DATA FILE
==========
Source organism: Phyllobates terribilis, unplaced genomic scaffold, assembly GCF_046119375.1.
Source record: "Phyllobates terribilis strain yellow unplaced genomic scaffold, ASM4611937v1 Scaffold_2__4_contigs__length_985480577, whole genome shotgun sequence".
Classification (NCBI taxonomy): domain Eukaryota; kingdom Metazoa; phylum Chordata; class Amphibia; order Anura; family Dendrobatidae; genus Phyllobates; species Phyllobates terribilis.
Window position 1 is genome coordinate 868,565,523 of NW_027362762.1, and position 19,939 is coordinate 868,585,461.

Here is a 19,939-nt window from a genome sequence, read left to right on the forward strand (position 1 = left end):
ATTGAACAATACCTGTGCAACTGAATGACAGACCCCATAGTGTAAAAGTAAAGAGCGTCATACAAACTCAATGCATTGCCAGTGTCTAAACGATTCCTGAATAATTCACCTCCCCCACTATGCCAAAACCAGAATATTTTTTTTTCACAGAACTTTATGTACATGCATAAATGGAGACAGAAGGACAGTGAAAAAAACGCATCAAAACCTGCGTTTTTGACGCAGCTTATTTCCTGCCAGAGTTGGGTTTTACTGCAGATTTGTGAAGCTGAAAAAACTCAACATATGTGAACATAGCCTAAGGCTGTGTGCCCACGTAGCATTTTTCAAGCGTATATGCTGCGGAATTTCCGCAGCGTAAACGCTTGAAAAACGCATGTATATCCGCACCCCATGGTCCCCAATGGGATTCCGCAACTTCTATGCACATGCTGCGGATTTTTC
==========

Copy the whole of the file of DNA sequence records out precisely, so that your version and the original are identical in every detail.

Source organism: Phyllobates terribilis, unplaced genomic scaffold, assembly GCF_046119375.1.
Source record: "Phyllobates terribilis strain yellow unplaced genomic scaffold, ASM4611937v1 Scaffold_2__4_contigs__length_985480577, whole genome shotgun sequence".
Classification (NCBI taxonomy): domain Eukaryota; kingdom Metazoa; phylum Chordata; class Amphibia; order Anura; family Dendrobatidae; genus Phyllobates; species Phyllobates terribilis.
Window position 1 is genome coordinate 868,565,523 of NW_027362762.1, and position 19,939 is coordinate 868,585,461.

Here is a 19,939-nt window from a genome sequence, read left to right on the forward strand (position 1 = left end):
ATTGAACAATACCTGTGCAACTGAATGACAGACCCCATAGTGTAAAAGTAAAGAGCGTCATACAAACTCAATGCATTGCCAGTGTCTAAACGATTCCTGAATAATTCACCTCCCCCACTATGCCAAAACCAGAATATTTTTTTTTCACAGAACTTTATGTACATGCATAAATGGAGACAGAAGGACAGTGAAAAAAACGCATCAAAACCTGCGTTTTTGACGCAGCTTATTTCCTGCCAGAGTTGGGTTTTACTGCAGATTTGTGAAGCTGAAAAAACTCAACATATGTGAACATAGCCTAAGGCTGTGTGCCCACGTAGCATTTTTCAAGCGTATATGCTGCGGAATTTCCGCAGCGTAAACGCTTGAAAAACGCATGTATATCCGCACCCCATGGTCCCCAATGGGATTCCGCAACTTCTATGCACATGCTGCGGATTTTTC